Shannon Sullivan was disheartened by the sign she saw posted in the Walt Disney World break room.
If guests ask whether alligators are in the water around the Magic Kingdom's Tom Sawyer Island, it told employees, the correct answer is: "Not that we know of, but if we see one, we will call Pest Management to have them removed.' Please do not say that we have seen them before."
"I was very offended by it and I was pretty vocal about it," said Sullivan, a Disney College Program participant working in Magic Kingdom restaurants.
She tweeted out a picture of the sign, which was typed on paper in several different colors.
Disney quickly removed the sign, which the company had not authorized to be posted. Around the same time, Sullivan was fired.
The Orlando Sentinel inquired about Sullivan's termination Thursday evening. On Friday morning, Magic Kingdom Vice President Dan Cockerell paid a personal visit to Sullivan to offer her the job back. She will return to work until later this month, when her internship was originally scheduled to end.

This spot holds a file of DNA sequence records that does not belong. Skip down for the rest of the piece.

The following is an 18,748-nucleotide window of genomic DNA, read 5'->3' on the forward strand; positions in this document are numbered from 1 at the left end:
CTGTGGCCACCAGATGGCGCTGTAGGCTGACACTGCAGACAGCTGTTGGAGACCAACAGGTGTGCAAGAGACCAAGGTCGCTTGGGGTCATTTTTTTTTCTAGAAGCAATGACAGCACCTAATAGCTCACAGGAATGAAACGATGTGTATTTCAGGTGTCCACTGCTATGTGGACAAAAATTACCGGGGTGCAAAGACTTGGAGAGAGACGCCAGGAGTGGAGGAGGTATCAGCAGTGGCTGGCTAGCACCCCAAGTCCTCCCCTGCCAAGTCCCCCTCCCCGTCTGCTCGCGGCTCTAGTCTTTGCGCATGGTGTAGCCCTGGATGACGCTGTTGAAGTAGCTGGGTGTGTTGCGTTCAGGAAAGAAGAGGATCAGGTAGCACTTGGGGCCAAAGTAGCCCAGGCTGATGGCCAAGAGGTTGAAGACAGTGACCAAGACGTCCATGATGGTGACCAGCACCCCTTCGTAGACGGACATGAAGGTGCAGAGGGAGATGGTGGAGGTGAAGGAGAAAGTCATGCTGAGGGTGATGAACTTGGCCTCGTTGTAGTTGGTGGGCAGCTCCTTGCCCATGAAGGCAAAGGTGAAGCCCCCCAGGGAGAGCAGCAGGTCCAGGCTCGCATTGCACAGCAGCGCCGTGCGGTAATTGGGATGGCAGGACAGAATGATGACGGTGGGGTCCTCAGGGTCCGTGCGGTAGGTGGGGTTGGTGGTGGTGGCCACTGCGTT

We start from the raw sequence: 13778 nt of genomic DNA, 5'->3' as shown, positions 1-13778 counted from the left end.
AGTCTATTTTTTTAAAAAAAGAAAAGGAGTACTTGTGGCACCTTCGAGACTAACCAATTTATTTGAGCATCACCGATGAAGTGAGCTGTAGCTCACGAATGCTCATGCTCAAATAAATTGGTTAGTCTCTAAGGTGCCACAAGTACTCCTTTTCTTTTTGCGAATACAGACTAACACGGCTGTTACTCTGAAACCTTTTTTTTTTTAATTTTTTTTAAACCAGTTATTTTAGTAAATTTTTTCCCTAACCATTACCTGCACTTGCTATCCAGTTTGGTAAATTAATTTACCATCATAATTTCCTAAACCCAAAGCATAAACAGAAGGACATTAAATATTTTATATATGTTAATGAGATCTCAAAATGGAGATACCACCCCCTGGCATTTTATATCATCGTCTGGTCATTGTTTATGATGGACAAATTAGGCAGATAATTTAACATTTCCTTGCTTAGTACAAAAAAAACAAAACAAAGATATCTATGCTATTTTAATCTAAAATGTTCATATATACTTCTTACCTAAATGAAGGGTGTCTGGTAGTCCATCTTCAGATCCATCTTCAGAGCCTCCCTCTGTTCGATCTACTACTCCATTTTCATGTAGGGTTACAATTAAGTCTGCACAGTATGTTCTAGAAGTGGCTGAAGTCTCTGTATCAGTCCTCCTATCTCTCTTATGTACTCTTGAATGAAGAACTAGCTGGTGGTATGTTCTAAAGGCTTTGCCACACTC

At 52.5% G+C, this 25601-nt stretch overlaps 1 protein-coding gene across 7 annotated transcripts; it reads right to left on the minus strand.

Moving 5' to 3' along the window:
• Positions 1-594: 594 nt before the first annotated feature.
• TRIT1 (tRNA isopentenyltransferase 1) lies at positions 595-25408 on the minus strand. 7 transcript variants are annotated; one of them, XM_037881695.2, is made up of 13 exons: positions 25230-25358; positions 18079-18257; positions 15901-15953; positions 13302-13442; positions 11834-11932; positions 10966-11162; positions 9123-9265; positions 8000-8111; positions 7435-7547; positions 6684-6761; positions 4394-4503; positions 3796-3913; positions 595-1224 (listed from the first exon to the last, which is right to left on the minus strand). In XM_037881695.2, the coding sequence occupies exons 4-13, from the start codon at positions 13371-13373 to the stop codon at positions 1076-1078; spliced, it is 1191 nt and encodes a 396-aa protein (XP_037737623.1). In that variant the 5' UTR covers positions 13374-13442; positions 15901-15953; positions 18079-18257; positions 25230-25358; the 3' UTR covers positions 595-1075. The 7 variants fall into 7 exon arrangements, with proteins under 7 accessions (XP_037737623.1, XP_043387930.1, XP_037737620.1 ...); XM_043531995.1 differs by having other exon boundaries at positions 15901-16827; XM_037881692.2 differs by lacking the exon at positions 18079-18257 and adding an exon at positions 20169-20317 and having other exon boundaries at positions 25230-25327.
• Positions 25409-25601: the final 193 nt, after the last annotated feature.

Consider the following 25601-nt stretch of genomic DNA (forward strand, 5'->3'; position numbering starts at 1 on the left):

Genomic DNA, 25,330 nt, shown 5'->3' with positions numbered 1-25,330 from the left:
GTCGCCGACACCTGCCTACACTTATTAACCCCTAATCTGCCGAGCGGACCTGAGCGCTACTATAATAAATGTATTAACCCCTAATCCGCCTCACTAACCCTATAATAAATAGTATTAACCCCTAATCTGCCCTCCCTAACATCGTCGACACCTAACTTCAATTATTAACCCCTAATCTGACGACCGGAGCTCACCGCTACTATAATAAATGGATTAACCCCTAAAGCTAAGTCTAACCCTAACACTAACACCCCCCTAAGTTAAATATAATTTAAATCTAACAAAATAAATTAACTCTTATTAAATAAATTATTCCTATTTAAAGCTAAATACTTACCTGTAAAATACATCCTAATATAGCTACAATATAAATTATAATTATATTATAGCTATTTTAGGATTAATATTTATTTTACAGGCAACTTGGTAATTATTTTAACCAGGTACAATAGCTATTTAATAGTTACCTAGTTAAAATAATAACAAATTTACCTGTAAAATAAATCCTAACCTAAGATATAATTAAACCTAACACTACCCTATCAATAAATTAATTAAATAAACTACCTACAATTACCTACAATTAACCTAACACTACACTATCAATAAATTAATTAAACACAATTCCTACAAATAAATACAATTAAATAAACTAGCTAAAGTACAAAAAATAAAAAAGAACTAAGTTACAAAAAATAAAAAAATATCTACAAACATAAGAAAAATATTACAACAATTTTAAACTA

When visitors ask about alligators, Disney said it has advised workers to acknowledge that parts of the theme-park resort can attract wildlife. They are also supposed to tell guests to notify security if they see any alligators.
Disney said it does not know who posted the sign and that no one else is being disciplined over the incident. Cast members were trying to do the right thing, the company said.
"We do not want our Guests to be afraid while walking around Frontierland," the sign read.
Sullivan said she knew that sharing a picture of the sign on social media might get her in trouble. But she was bothered by the idea of misleading visitors. "At this point it became my morals and my integrity and what I believe in," she said. "I thought if I lose my job because of that, it's worth it to me."
Sullivan said a manager confronted her Thursday about the tweet, told Sullivan that her College Program stint would end early and took her identification. She was escorted from the park.
Awareness of alligators has been heightened after one snatched 2-year-old Lane Graves from the shore of Seven Seas Lagoon last month, dragging him into the water and killing him. Since then, many guests have come forward with stories of Disney gator sightings. Emails obtained by the Orlando Sentinel this week showed Disney firefighters had been admonished for feeding alligators on the property.
After Lane's death, Disney roped off the waterfront. It also posted signs explicitly warning visitors of alligators and snakes.
Pedicini writes for the Orlando Sentinel.